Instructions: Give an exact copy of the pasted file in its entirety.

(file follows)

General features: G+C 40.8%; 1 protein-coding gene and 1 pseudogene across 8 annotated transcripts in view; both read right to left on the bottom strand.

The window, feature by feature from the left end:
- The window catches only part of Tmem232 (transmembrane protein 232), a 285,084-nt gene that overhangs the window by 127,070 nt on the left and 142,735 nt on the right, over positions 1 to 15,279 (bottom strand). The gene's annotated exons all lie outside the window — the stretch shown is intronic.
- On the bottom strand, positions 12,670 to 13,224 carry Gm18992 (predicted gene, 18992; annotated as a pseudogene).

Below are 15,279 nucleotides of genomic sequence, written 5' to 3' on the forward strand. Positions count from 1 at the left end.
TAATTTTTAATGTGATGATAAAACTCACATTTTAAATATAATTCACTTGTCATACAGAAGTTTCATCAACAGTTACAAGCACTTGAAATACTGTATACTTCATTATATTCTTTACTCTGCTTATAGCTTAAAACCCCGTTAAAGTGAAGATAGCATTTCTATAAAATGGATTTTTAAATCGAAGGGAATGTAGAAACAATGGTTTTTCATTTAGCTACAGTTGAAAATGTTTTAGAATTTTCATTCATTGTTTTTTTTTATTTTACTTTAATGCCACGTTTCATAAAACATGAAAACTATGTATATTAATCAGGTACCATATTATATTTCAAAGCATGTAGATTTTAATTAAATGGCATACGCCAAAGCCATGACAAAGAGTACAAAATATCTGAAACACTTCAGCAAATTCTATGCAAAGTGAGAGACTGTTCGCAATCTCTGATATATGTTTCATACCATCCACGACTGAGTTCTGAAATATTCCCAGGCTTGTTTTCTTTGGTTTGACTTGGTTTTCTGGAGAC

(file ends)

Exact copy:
General features: G+C 40.8%; 1 protein-coding gene and 1 pseudogene across 8 annotated transcripts in view; both read right to left on the bottom strand.

The window, feature by feature from the left end:
- The window catches only part of Tmem232 (transmembrane protein 232), a 285,084-nt gene that overhangs the window by 127,070 nt on the left and 142,735 nt on the right, over positions 1 to 15,279 (bottom strand). The gene's annotated exons all lie outside the window — the stretch shown is intronic.
- On the bottom strand, positions 12,670 to 13,224 carry Gm18992 (predicted gene, 18992; annotated as a pseudogene).

Below are 15,279 nucleotides of genomic sequence, written 5' to 3' on the forward strand. Positions count from 1 at the left end.
TAATTTTTAATGTGATGATAAAACTCACATTTTAAATATAATTCACTTGTCATACAGAAGTTTCATCAACAGTTACAAGCACTTGAAATACTGTATACTTCATTATATTCTTTACTCTGCTTATAGCTTAAAACCCCGTTAAAGTGAAGATAGCATTTCTATAAAATGGATTTTTAAATCGAAGGGAATGTAGAAACAATGGTTTTTCATTTAGCTACAGTTGAAAATGTTTTAGAATTTTCATTCATTGTTTTTTTTTATTTTACTTTAATGCCACGTTTCATAAAACATGAAAACTATGTATATTAATCAGGTACCATATTATATTTCAAAGCATGTAGATTTTAATTAAATGGCATACGCCAAAGCCATGACAAAGAGTACAAAATATCTGAAACACTTCAGCAAATTCTATGCAAAGTGAGAGACTGTTCGCAATCTCTGATATATGTTTCATACCATCCACGACTGAGTTCTGAAATATTCCCAGGCTTGTTTTCTTTGGTTTGACTTGGTTTTCTGGAGAC